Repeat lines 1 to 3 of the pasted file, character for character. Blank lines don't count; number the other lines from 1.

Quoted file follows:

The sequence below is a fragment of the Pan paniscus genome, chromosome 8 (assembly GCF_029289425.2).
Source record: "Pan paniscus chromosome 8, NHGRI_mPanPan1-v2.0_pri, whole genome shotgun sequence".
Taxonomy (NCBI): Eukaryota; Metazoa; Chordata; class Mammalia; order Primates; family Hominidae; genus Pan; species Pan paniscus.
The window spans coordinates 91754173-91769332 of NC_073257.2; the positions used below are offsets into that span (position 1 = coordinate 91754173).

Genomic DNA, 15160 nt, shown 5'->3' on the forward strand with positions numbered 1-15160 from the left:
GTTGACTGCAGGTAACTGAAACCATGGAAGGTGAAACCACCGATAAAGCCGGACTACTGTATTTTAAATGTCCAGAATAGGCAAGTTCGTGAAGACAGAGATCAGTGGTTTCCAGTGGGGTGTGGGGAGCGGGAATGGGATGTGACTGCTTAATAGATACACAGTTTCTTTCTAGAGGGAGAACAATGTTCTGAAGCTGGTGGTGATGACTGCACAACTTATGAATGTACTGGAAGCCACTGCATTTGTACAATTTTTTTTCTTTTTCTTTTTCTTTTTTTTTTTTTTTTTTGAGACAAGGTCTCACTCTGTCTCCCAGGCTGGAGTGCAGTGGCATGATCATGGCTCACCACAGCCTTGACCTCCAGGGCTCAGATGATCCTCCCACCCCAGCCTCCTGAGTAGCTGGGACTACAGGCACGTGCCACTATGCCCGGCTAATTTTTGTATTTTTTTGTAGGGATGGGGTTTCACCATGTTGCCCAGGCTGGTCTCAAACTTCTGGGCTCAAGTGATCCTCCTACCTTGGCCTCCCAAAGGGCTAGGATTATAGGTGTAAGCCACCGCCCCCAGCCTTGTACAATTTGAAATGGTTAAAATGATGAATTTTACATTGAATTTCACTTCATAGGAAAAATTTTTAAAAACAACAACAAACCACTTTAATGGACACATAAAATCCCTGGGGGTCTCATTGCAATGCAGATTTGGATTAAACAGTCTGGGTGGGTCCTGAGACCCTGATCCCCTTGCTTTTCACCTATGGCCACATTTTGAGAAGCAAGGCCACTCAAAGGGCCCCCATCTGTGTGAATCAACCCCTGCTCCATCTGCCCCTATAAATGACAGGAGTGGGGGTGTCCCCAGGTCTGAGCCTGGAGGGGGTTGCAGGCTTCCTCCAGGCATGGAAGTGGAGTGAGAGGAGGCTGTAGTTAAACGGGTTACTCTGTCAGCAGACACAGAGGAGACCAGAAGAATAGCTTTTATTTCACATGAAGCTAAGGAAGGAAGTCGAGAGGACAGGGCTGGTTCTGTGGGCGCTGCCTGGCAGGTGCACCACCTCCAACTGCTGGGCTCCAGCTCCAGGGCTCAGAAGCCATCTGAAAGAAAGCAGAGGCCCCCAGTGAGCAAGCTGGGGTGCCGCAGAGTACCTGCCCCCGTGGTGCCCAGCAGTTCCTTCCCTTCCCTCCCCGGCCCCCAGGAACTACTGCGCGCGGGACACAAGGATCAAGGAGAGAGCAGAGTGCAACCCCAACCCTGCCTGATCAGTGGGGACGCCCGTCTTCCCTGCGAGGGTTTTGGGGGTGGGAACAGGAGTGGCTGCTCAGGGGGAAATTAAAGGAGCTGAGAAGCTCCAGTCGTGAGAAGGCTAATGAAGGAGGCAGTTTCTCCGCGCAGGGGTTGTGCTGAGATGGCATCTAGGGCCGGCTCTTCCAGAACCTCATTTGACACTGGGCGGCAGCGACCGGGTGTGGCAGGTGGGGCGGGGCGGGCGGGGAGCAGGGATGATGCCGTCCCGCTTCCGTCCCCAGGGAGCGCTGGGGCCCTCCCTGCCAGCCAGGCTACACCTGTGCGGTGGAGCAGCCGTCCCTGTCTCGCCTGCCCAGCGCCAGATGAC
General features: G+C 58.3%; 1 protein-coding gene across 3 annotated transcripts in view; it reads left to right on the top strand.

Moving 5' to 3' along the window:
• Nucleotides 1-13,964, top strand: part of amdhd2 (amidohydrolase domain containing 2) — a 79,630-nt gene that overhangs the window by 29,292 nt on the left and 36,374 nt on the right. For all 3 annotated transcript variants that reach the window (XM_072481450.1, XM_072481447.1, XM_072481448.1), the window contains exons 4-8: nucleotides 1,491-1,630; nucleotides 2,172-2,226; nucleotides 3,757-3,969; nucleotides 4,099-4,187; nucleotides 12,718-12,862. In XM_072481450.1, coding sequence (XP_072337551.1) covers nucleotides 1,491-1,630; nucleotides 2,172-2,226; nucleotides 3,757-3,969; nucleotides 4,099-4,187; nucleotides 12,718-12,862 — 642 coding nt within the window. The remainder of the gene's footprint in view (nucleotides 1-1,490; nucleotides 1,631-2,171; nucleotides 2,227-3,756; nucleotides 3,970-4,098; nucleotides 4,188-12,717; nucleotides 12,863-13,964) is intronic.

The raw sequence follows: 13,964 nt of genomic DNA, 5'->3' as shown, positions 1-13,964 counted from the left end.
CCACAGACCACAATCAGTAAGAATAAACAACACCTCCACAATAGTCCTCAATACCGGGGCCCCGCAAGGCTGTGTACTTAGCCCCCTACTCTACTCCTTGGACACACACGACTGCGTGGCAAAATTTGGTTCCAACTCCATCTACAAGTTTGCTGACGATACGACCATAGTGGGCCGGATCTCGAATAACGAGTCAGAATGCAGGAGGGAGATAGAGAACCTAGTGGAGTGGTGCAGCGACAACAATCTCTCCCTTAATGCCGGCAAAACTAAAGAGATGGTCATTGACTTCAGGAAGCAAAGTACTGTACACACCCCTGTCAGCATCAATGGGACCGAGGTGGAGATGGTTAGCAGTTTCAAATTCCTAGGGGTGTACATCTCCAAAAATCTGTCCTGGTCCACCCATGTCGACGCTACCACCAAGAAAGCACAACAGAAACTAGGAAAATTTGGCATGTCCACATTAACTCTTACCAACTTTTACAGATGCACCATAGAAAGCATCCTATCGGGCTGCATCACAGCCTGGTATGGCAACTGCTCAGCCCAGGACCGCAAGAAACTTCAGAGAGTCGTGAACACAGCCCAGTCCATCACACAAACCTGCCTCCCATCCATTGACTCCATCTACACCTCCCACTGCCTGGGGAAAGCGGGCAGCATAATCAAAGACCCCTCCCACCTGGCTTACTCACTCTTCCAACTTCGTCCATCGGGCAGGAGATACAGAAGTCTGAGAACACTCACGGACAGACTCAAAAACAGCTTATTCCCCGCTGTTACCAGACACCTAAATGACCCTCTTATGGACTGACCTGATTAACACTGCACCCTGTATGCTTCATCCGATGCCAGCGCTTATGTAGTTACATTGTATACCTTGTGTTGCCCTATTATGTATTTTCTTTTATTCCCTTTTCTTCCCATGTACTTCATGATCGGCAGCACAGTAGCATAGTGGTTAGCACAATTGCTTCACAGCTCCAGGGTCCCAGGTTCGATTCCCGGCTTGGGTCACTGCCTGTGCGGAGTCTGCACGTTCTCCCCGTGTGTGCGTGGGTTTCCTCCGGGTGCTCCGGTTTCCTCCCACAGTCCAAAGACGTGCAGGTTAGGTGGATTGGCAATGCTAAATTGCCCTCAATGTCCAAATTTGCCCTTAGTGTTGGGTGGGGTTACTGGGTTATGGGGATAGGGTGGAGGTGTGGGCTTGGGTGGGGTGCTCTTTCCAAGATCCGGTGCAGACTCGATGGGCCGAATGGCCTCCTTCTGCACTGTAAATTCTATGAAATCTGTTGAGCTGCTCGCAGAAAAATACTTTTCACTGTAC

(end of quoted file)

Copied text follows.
The sequence below is a fragment of the Pan paniscus genome, chromosome 8 (assembly GCF_029289425.2).
Source record: "Pan paniscus chromosome 8, NHGRI_mPanPan1-v2.0_pri, whole genome shotgun sequence".
Taxonomy (NCBI): Eukaryota; Metazoa; Chordata; class Mammalia; order Primates; family Hominidae; genus Pan; species Pan paniscus.